The World Food Programme has been honoured with a Nobel Peace Prize for feeding millions of people from Yemen to North Korea. The award consists of a gold medal, a diploma and a cheque for 10 million Swedish kronor (950,000 euros, $1.1 million).
“Its efforts to combat hunger, for its contribution to bettering conditions for peace in conflict-affected areas and for acting as a driving force in efforts to prevent the use of hunger as a weapon of war and conflict,” Nobel committee chairwoman Berit Reiss-Andersen said on unveiling the winner in Oslo.
“With this year’s award, the Norwegian Nobel Committee wishes to turn the eyes of the world towards the millions of people who suffer from or face the threat of hunger,” Reiss-Andersen said.
Experts have however warned that despite making progress over the past three decades, the UN’s goal to eradicate hunger by 2030 appears out of reach if current trends continue.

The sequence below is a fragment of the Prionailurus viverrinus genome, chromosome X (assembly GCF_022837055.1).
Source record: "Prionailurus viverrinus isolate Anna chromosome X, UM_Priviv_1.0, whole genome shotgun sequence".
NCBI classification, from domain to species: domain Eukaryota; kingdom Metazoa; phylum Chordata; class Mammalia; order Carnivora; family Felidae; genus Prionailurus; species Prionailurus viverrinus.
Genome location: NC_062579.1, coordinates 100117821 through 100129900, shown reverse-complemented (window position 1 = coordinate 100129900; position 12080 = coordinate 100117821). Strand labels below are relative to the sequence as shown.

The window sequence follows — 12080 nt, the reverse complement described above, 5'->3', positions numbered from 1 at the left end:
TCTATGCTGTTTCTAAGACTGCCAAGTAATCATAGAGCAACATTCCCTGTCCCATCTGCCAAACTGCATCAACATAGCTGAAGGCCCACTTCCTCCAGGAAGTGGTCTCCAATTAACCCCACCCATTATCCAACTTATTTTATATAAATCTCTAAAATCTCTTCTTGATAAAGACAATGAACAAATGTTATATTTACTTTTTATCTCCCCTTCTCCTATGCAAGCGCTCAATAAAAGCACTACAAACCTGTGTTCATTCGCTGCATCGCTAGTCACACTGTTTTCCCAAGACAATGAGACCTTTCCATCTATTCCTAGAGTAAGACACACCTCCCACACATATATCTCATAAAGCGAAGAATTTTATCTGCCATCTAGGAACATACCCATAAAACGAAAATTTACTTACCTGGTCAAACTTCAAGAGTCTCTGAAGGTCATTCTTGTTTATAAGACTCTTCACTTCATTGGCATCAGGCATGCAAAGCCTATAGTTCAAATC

“There’s no two ways about it — we can’t end hunger unless we put an end to conflict,” WFP executive director David Beasley said on September 21.
War can be caused by hunger, but hunger is also a consequence of war, with people living in areas of conflict three times more likely to be undernourished than those living in countries at peace, the WFP says.
In Yemen, the Democratic Republic of Congo, Nigeria, South Sudan and Burkina Faso, the combination of violent conflict and the pandemic has led to a dramatic rise in the number of people living on the brink of starvation,” WFP said.